Iraqi journalist expelled at U.N. says it's all politics

U.S. calls ousted reporter threat to national security

February 22, 2003|By Jean Marbella | Jean Marbella,SUN NATIONAL STAFF

For two years, Mohammed Allawi has been the sole Iraqi journalist based in the United States, the only reporter filing dispatches from the country that has been moving toward war with his own.

Even if his employer is the state-run Iraqi News Agency and his stories invariably hew to the official line, Allawi speaks with pride of his role in providing his fellow citizens at home with information from across an increasingly bitter divide.

Now, though, just as the simmering U.S.-Iraq tensions are threatening to boil over, Allawi's work here is coming to an end: The State Department has ordered him to leave the United States by the end of the month.

Accredited as the United Nations correspondent for Iraq's official news service, Allawi "engaged in activities harmful to the security of the United States," according to the U.S. mission to the United Nations, which announced the expulsion order last week.

Officials would not provide more specific charges or confirm reports that he was suspected of spying for Iraq.

Allawi said he believes his expulsion is part of the current U.S. campaign to make a case for war against Iraq.

"It's a political campaign to show Iraq is a threat," he said. "I didn't do anything wrong.

Allawi, 38, has lived in New York with his wife and five children during his two years as the U.N. reporter for the Iraqi News Agency, which is part of the government's Information Ministry.

Iraq retaliates

His expulsion last week triggered a tit-for-tat move reminiscent of the diplomatic maneuverings of the Cold War, as Iraq quickly ordered an American journalist reporting from Baghdad for Fox News to leave the country.

The expulsions come as the Bush administration seeks a new resolution from the U.N. Security Council that would authorize a war against Iraq. Against this backdrop, Allawi's expulsion shocked many, particularly his colleagues in the U.N. press corps, who protested the move in a letter to Secretary of State Colin L. Powell.

"He's quiet. He's a sweet guy," Tony Jenkins, correspondent for the Portuguese newspaper Expresso and president of the U.N. Correspondents Association, said of Allawi. "He's quietly gone about his work.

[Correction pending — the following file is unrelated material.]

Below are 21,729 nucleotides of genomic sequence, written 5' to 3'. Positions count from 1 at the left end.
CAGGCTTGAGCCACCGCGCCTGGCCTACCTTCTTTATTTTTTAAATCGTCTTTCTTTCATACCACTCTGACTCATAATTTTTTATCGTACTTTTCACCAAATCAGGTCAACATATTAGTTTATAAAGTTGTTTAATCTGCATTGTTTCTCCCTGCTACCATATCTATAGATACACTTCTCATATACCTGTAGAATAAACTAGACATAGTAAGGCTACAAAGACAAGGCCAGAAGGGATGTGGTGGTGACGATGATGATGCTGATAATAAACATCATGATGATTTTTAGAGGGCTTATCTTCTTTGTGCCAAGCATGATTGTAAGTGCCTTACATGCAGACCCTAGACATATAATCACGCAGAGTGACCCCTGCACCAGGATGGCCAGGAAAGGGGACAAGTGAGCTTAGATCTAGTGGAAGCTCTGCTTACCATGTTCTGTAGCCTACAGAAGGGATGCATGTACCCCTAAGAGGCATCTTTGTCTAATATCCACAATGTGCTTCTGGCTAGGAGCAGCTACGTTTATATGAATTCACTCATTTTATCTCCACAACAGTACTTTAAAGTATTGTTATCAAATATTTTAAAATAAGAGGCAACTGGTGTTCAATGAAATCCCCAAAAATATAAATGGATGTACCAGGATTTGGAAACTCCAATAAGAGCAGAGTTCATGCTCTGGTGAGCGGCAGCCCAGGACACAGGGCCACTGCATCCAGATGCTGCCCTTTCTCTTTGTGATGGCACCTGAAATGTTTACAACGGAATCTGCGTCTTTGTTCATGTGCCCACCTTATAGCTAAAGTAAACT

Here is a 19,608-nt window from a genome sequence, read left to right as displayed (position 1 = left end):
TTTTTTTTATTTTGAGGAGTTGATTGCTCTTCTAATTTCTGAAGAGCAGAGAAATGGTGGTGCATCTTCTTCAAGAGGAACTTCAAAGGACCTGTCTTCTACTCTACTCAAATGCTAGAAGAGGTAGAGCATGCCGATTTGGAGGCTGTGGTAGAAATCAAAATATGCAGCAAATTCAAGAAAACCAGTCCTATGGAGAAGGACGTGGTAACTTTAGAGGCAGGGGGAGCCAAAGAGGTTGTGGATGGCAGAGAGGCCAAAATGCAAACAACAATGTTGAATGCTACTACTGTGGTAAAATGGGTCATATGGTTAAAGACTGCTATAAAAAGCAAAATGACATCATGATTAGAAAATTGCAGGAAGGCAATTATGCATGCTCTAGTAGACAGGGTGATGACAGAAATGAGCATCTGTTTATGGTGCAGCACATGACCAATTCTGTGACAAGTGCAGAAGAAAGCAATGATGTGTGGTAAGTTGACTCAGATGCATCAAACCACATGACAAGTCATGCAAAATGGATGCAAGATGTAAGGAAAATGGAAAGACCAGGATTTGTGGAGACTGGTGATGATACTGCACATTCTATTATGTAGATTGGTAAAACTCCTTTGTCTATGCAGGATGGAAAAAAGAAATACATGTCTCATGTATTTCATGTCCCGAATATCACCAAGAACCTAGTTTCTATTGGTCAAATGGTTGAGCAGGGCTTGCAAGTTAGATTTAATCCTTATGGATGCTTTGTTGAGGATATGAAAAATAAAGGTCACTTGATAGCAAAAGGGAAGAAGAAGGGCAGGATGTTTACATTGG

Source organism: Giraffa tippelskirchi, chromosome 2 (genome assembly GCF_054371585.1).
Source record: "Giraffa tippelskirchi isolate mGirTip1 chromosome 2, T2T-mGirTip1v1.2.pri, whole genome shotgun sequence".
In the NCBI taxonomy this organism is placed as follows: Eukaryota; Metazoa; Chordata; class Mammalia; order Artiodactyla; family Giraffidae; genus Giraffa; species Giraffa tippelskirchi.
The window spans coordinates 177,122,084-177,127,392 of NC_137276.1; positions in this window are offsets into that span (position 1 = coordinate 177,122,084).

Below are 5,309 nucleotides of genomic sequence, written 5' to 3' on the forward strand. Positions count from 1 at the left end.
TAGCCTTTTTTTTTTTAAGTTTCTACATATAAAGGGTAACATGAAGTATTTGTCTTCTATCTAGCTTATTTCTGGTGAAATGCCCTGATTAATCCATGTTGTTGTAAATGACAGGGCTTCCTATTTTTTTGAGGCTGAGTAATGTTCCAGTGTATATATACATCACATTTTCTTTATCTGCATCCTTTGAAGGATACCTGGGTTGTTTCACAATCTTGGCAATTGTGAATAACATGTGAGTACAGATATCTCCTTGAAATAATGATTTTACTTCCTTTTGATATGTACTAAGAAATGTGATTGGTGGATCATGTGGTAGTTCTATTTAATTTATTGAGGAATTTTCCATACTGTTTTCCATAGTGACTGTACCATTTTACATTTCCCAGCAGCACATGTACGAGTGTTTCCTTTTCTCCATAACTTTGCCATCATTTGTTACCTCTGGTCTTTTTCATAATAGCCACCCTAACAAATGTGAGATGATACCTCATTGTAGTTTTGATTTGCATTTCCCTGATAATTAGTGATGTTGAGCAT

Jenkins said he knew of no previous cases in which a U.N. reporter has been expelled, "even at the height of the Cold War when many journalists were suspected of being agents, even at the height of the McCarthy era."

"This is unprecedented. This is not an action we can let go without comment."

Jenkins' letter - addressed to Powell because the 1947 agreement that established U.N. headquarters in New York requires the U.S. secretary of state to personally approve any expulsions of journalists - says officials have neither offered proof supporting their charges against Allawi, nor given him given a chance to refute the charges.

"We have seen no evidence that Mr. Allawi is anything other than what he purports to be: a working journalist," Jenkins wrote. "Moreover we note that the United Nations has chosen not to strip Mr. Allawi of his press credentials.

"As journalists we are dedicated to ensuring maximum transparency in the affairs of state; such transparency is the bedrock of democracy," Jenkins wrote. "We cannot accept the recourse by any member government to unsubstantiated and anonymous rumors and slurs as a means to smear one of our members."

A State Department spokeswoman said the office has not yet seen the letter and would not comment on it. Jenkins also wrote Iraqi officials to protest their expulsion of the Fox correspondent, Greg Palkot.

Jenkins said some of Allawi's colleagues at the United Nations agree with the Iraqi journalist that his expulsion is related to U.S. war efforts.

"Some members are deeply suspicious of this. The Bush administration is trying by hook or by crook to link Iraq to some sort of threat against the U.S., be it terrorism, be it weapons of mass destruction," Jenkins said. "Obviously, it's not news that it is not going well."

Assumed a spy

To be fair, he added, there are also U.N. correspondents who have assumed that Allawi is a spy because he works for Iraq's official news service.

Allawi denies this.

"I am working inside the U.N. I don't go outside this building," he said. "Do you think there are secrets in the U.N.?"

Nonetheless, Allawi said he will not challenge the expulsion and plans to return to Iraq next week. He said he will continue to work there for the Iraqi News Agency, his employer for the past 14 years.

Allawi, a native of Baghdad, said he studied English at the University of Baghdad and after graduation joined the Information Ministry and became a journalist with its news agency. He wrote political stories from agency headquarters in Baghdad, he said, before being assigned to the United Nations in New York.

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